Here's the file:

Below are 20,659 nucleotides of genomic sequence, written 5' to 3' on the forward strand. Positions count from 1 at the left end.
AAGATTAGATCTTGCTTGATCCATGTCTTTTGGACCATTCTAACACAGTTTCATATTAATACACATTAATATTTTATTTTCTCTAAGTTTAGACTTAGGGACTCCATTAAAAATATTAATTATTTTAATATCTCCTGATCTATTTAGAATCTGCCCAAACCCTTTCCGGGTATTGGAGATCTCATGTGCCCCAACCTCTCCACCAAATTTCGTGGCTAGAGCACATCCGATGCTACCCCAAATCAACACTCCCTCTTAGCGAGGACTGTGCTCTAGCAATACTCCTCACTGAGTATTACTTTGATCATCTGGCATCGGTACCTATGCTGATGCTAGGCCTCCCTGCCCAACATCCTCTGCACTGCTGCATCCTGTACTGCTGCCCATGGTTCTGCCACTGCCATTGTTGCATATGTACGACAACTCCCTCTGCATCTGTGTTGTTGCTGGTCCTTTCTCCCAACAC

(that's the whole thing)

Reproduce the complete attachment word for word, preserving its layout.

Below are 20,659 nucleotides of genomic sequence, written 5' to 3' on the forward strand. Positions count from 1 at the left end.
AAGATTAGATCTTGCTTGATCCATGTCTTTTGGACCATTCTAACACAGTTTCATATTAATACACATTAATATTTTATTTTCTCTAAGTTTAGACTTAGGGACTCCATTAAAAATATTAATTATTTTAATATCTCCTGATCTATTTAGAATCTGCCCAAACCCTTTCCGGGTATTGGAGATCTCATGTGCCCCAACCTCTCCACCAAATTTCGTGGCTAGAGCACATCCGATGCTACCCCAAATCAACACTCCCTCTTAGCGAGGACTGTGCTCTAGCAATACTCCTCACTGAGTATTACTTTGATCATCTGGCATCGGTACCTATGCTGATGCTAGGCCTCCCTGCCCAACATCCTCTGCACTGCTGCATCCTGTACTGCTGCCCATGGTTCTGCCACTGCCATTGTTGCATATGTACGACAACTCCCTCTGCATCTGTGTTGTTGCTGGTCCTTTCTCCCAACAC